8 4FW Luka Jović (1997-12-23) 23 December 1997 (age 26) 38 11   Milan
9 4FW Aleksandar Mitrović (vice-captain) (1994-09-16) 16 September 1994 (age 29) 94 58   Al Hilal
18 4FW Petar Ratkov (2003-08-18) 18 August 2003 (age 20) 1 0   Red Bull Salzburg

Recent call-ups

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The following players have also been called up for the team in the last twelve months.

Pos. Player Date of birth (age) Caps Goals Club Latest call-up
GK Aleksandar Jovanović (1992-12-06) 6 December 1992 (age 31) 1 0   Partizan UEFA Euro 2024PRE
GK Mile Svilar (1999-08-27) 27 August 1999 (age 24) 1 0   Roma v.   Russia, 21 March 2024PRE / SUS
GK Filip Stanković (2002-02-25) 25 February 2002 (age 22) 0 0   Sampdoria v.   Bulgaria, 19 November 2023
GK Boris Radunović (1996-05-26) 26 May 1996 (age 28) 0 0   Cagliari v.   Montenegro, 17 October 2023

DF Strahinja Eraković (2001-01-22) 22 January 2001 (age 23) 8 1   Zenit Saint Petersburg UEFA Euro 2024PRE
DF Jan-Carlo Simić (2005-05-02) 2 May 2005 (age 19) 0 0   Milan UEFA Euro 2024PRE
DF Erhan Mašović (1998-11-22) 22 November 1998 (age 25) 5 0   VfL Bochum v.   Cyprus, 25 March 2024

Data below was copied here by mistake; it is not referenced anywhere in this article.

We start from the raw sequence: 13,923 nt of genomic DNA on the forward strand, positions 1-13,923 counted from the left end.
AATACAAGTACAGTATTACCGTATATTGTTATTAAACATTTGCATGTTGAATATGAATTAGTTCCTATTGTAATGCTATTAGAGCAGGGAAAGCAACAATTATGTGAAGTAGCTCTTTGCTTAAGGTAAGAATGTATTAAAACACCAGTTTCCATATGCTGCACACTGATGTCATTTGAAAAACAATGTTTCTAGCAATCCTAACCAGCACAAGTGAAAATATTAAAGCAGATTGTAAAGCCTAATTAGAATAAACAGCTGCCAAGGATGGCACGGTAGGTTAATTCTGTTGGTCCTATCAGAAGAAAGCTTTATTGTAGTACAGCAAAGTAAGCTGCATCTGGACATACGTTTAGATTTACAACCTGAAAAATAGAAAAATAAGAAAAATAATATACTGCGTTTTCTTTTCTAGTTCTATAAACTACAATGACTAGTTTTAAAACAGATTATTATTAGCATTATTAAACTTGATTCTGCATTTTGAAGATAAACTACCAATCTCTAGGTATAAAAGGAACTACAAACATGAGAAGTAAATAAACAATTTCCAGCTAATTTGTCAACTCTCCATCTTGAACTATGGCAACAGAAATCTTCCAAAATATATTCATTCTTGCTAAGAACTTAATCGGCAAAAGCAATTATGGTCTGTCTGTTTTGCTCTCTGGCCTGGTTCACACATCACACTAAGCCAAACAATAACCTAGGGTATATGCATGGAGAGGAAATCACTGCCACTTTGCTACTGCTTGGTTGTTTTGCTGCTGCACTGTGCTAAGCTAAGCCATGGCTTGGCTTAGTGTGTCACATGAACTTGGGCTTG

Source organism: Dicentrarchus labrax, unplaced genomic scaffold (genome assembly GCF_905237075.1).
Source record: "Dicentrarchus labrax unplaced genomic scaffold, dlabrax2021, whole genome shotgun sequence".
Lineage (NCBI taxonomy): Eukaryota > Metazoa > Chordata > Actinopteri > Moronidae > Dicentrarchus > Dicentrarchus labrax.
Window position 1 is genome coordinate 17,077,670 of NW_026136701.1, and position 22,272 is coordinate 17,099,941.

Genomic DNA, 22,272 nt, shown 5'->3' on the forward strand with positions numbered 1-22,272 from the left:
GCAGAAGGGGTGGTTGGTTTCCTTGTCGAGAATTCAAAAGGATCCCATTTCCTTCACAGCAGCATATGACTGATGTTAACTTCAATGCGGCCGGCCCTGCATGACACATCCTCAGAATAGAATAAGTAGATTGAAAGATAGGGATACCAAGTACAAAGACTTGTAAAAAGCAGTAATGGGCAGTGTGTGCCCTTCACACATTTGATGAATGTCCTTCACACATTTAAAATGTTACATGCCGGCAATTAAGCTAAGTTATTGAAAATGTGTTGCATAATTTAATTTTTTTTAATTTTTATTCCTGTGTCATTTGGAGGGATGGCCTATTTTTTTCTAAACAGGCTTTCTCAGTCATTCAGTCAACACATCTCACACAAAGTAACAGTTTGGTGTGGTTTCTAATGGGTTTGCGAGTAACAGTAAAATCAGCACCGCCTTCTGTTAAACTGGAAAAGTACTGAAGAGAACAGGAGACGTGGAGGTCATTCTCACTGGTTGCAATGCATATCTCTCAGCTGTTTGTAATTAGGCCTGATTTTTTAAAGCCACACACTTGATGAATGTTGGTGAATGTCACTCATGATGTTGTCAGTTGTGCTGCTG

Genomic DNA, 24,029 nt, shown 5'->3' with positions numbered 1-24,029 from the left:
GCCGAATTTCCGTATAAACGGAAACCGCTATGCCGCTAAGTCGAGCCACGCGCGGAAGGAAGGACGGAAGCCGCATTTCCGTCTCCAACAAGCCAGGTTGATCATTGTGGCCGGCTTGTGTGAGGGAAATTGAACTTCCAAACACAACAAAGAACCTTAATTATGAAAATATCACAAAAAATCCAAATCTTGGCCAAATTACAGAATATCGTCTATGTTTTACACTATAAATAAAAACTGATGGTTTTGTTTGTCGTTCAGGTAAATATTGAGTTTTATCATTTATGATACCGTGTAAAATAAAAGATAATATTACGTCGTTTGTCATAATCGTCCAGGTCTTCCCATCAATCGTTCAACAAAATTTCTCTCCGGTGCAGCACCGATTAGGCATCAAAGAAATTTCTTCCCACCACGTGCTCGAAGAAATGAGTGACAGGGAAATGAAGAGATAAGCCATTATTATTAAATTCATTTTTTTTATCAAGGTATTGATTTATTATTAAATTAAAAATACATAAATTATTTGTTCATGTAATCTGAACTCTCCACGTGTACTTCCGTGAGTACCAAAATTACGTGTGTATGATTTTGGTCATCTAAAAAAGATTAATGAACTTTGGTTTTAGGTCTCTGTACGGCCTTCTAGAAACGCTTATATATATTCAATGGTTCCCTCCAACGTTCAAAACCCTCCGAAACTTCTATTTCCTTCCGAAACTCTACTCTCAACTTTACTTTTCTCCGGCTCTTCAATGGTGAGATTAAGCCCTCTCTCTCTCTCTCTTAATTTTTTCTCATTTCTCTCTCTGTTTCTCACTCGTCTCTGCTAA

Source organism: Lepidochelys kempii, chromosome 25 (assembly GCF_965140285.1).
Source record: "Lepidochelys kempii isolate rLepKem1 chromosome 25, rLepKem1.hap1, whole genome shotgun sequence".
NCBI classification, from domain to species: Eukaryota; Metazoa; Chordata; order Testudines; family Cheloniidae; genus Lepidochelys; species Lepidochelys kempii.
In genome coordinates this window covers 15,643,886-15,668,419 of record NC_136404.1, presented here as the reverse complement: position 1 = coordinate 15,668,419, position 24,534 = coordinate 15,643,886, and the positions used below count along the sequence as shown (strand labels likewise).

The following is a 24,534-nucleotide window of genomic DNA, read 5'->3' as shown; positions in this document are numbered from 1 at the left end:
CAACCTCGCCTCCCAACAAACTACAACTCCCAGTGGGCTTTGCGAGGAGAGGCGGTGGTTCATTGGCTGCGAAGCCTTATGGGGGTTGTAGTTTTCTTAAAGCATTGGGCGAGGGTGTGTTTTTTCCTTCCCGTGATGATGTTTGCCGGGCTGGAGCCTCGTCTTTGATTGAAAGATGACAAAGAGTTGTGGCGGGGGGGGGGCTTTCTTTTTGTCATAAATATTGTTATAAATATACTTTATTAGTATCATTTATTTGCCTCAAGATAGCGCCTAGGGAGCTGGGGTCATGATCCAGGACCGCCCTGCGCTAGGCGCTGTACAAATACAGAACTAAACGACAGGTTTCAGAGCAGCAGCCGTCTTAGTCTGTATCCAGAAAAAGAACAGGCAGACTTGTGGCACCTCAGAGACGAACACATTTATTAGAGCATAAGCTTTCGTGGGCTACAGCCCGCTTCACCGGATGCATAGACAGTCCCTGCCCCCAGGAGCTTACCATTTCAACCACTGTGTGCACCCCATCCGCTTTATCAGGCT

DF Milan Gajić (1996-01-28) 28 January 1996 (age 28) 2 0   CSKA Moscow v.   Cyprus, 25 March 2024
DF Matija Nastasić (1993-03-28) 28 March 1993 (age 31) 34 0   Mallorca v.   Russia, 21 March 2024PRE
DF Aleksa Terzić (1999-08-17) 17 August 1999 (age 24) 6 0   Red Bull Salzburg v.   Russia, 21 March 2024INJ
DF Mihajlo Ilić (2003-07-04) 4 July 2003 (age 21) 0 0   Bologna v.   Belgium, 15 November 2023PRE
DF Mihailo Ristić (1995-10-31) 31 October 1995 (age 28) 9 0   Celta v.   Hungary, 14 October 2023INJ

MF Nemanja Radonjić (1996-02-15) 15 February 1996 (age 28) 44 5   Mallorca UEFA Euro 2024PRE
MF Saša Zdjelar (1995-03-20) 20 March 1995 (age 29) 5 0   CSKA Moscow UEFA Euro 2024PRE
MF Aleksandar Ćirković (2001-09-21) 21 September 2001 (age 22) 0 0   TSC Bačka Topola UEFA Euro 2024PRE